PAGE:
Dear Greg, I usually find myself in agreement with your posts. I’m also very grateful for your global challenge to ill-informed educational practice. Your work and that of others in the ResearchED movement is fuelling debate, and hopefully change ahead in our school and doubtless in many others. However, this morning I found myself disagreeing with you when you challenged the utility of school strikes for the climate. The school strikes in Belgium (this Thursday will be the 7th) were inspired by the 15 year old Greta Thunberg. If you haven’t done so already, it’s worth listening to her at the COP 24 or at the January Davos meeting. She expresses the sense of panic that students feel as they observe the inertia of our political systems, faced with an impending crisis. The students from our school who participe express their desire to demand that action is taken to urgently to avert a climate catastrophe. This is in the context of our government failing to ratify the commitments made at the COP 24. The students’ bleak message to politicians is ‘Why have our heads buried in the sand studying for a very uncertain future?’ As for the implication that students are manipulated. I can only speak from my observations. At our school, students request permission to ´striké’, they must catch up with missed work and the must provide a written reflection. These students have strong arguments that motivate their action. Indeed, the meetings that have taken place between student leaders of the movement and our leaders, even those ministers responsible for the environment, have shown that the student leaders have the greater grasp of the complexity of the challenges. More generally, the school strikes have provoked discussion in our school between students, between staff and students, and between state and staff. As a teacher, I can honestly say that I am inspired by the passion of these students, their phenomenal ability to communicate, mobilise, and their tenacity in keeping their message at the top of our political agenda week after week.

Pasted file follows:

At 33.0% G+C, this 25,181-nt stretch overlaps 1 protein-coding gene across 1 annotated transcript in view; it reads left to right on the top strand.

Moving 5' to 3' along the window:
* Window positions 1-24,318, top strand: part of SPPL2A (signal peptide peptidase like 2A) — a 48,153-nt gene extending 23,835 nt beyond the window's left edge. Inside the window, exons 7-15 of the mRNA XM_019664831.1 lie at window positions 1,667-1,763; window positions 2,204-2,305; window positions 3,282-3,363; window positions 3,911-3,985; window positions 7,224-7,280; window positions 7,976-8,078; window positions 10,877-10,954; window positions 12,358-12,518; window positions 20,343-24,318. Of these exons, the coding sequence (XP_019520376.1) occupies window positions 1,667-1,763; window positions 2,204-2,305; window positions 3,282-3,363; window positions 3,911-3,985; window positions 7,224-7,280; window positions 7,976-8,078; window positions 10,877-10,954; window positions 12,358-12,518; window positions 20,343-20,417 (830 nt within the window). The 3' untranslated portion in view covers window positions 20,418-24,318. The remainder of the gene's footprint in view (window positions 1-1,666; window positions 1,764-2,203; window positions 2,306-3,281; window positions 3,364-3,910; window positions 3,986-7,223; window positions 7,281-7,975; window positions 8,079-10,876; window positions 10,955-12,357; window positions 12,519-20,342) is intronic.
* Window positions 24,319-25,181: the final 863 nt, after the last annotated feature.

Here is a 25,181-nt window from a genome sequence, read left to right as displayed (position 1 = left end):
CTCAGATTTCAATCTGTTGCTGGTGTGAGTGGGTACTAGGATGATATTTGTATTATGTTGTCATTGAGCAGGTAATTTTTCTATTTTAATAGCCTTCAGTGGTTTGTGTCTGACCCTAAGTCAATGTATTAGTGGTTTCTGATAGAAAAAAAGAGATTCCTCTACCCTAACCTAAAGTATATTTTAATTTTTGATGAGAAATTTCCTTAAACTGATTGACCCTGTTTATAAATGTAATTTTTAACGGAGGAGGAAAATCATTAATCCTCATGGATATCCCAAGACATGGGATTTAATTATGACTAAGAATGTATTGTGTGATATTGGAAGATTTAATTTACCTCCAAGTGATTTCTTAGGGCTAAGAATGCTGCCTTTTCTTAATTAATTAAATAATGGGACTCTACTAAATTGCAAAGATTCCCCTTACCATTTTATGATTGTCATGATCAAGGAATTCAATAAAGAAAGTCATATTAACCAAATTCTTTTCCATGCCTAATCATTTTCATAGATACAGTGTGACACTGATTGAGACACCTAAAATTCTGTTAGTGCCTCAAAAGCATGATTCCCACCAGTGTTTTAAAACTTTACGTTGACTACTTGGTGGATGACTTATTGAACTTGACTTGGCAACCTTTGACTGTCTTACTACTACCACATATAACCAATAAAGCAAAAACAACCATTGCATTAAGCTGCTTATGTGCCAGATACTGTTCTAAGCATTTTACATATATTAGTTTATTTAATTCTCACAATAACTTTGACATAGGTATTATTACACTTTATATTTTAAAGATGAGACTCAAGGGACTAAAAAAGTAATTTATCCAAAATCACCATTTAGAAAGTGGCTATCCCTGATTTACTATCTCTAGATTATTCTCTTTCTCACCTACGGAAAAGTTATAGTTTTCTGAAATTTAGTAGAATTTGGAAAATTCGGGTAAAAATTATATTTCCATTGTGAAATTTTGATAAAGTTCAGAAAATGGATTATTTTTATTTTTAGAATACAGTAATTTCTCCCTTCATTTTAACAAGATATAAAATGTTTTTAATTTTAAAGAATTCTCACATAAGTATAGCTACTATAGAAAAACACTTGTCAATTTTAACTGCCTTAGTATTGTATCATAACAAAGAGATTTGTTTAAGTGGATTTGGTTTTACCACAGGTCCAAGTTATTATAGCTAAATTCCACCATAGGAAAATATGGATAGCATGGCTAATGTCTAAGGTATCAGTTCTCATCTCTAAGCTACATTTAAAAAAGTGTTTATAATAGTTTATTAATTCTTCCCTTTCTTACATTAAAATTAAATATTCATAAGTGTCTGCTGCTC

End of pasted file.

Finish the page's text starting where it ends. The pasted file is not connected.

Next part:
• It sounds like students have a clear goal in Belgium – ratification of COP 24. I could be wrong about this and, in a way, I hope I am. However, knowing what I know about the UK, I think my advice for protesters there is still valid.

    • Janita Cunnington says:

      Global warming is such a massive problem that I’m reluctant to carp, but I’m not so impressed by the students’ passion. Passion comes cheap. I’d be more impressed by a general effort to come to grips with the details and devise solutions. I agree with Greg that the striking students all need to voice a clear, specific demand (like the ratification of COP 24), rather than just express their dismay. Motives are always complicated, of course, but when there’s rage without rigour it looks like posturing. I’m irresistibly reminded of the Children’s Crusades in the thirteenth century. Lots of pious passion then too.